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SpaceX Plans the First Full Day in Space

SpaceX claimed Thursday that the first all-civilian, privately-funded crew to reach orbit came through their first hours in the weightless atmosphere of space “healthy, joyful, and resting peacefully.” Elon Musk, the company’s founder, said, “I just spoke with the (Inspiration4) crew.” “Everything is fine.” However, there was no immediate information on what they discussed or any updates on the historic mission’s progress.

Unlike NASA space flights, which have open space-to-ground contacts between astronauts and flight controllers, the Inspiration4 crew has had no public radio transmission and no downlinked images or video since reaching orbit on Wednesday after launch from the Kennedy Space Center. Only a few tweets from SpaceX have provided updates thus far, with the company confirming two rocket firings Wednesday night to place the Crew Dragon capsule in a record 365-mile-high circular orbit — slightly higher than intended — and stating that the crew is in good health.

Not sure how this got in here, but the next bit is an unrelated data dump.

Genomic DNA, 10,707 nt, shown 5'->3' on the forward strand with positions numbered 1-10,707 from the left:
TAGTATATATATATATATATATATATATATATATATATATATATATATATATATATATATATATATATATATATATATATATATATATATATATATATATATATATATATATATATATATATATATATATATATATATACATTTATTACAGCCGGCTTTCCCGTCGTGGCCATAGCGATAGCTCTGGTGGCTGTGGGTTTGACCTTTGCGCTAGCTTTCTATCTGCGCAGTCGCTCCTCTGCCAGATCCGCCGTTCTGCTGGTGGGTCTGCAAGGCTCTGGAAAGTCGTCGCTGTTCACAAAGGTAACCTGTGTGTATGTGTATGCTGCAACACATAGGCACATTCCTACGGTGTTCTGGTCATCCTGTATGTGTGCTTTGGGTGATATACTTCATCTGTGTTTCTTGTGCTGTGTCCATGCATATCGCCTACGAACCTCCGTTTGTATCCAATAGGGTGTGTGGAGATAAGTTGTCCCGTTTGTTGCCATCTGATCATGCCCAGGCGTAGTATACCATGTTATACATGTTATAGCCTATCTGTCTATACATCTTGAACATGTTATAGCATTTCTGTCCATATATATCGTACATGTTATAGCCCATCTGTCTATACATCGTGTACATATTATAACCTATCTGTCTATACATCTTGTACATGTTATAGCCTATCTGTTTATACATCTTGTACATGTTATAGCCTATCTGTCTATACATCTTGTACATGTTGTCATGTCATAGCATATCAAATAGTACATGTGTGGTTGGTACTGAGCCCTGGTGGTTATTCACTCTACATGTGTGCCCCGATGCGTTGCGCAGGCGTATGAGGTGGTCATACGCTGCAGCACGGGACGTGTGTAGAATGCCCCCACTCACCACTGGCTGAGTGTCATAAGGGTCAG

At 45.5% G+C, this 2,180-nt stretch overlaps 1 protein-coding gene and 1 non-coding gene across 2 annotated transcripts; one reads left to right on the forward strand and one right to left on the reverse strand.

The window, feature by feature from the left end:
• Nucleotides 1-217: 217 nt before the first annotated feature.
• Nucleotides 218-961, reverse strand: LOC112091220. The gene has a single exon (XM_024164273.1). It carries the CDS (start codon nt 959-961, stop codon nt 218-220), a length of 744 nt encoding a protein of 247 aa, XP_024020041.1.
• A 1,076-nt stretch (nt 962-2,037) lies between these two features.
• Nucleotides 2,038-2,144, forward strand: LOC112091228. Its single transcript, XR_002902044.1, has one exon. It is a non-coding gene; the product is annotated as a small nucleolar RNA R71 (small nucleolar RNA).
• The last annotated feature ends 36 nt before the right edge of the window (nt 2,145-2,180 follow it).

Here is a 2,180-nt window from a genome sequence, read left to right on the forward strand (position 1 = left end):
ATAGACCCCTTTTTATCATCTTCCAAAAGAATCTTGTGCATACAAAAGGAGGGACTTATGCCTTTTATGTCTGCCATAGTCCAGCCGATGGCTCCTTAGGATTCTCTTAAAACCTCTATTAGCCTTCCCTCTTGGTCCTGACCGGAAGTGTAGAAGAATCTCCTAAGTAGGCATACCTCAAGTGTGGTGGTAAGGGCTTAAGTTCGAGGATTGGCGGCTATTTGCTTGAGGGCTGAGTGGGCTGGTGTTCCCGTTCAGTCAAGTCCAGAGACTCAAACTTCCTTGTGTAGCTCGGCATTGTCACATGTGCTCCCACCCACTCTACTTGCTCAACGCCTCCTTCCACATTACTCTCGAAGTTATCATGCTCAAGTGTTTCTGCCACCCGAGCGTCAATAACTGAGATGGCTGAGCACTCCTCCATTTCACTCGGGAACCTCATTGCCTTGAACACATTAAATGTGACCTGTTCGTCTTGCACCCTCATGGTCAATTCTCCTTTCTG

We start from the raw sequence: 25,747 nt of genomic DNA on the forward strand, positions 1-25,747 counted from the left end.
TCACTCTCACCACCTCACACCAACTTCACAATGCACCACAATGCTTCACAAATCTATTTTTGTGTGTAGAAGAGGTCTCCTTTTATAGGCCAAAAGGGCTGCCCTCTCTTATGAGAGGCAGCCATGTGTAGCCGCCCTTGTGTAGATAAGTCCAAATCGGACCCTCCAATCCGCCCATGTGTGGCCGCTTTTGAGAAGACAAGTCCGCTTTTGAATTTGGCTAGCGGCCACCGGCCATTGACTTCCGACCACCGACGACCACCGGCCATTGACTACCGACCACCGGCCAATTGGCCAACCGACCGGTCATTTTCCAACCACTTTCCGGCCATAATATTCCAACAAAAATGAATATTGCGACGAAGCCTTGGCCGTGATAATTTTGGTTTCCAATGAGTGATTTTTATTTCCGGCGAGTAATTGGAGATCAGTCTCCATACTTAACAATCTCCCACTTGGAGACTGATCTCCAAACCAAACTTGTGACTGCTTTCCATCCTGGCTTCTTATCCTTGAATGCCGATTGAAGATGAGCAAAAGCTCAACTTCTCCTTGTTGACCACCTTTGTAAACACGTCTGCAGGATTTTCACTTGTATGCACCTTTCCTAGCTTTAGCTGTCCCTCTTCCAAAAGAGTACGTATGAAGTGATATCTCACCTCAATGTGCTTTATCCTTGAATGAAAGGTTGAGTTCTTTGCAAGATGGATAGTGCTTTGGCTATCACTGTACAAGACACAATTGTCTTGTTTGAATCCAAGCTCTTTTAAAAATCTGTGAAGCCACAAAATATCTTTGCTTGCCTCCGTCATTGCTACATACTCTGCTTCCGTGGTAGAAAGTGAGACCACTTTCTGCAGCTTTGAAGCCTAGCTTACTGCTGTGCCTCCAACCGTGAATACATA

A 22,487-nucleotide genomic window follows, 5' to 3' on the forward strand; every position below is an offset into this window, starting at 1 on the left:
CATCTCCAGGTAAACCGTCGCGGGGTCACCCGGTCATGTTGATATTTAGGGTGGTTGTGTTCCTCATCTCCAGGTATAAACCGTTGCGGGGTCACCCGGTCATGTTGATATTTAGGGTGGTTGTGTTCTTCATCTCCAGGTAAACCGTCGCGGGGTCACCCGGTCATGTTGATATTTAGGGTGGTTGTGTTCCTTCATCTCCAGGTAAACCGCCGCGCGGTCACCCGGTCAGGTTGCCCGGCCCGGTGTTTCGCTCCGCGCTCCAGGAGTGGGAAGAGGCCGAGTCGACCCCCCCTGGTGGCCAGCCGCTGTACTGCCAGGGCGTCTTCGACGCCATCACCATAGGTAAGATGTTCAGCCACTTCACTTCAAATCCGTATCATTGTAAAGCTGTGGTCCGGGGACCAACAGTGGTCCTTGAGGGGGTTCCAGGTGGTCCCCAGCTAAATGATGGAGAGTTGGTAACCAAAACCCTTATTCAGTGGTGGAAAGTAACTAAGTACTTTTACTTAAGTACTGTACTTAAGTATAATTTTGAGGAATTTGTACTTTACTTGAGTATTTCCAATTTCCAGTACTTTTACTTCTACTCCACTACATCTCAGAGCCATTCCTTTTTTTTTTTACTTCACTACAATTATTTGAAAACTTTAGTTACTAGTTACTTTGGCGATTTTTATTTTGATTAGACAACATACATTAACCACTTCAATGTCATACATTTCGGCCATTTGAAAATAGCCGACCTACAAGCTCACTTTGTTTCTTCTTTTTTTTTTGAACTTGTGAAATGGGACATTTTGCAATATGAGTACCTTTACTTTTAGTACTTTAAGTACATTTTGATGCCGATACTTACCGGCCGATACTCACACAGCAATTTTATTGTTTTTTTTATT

The three-day mission, dubbed Inspiration4x by SpaceX, is set to culminate with a splashdown in the Atlantic Ocean on Saturday evening, weather permitting. The flight was paid for by Jared Isaacman, a billionaire entrepreneur and explorer, as part of a drive to raise $200 million for St. Jude Children’s Research Hospital. At the same time, he can brag about being the pilot of the first all-civilian non-government orbital mission.

Sian Proctor, a science educator, artist, and one-time astronaut candidate, will join him aboard the Crew Dragon spacecraft, as will aerospace engineer Chris Sembroski and Hayley Arceneaux, a childhood cancer survivor who was treated at St. Jude and now works there as a medical assistant. Arceneaux was referred by St. Jude, and Proctor won her spot in an online contest by selling her paintings and raising money for St. Jude using Isaacman’s Shift4 payment processing company.

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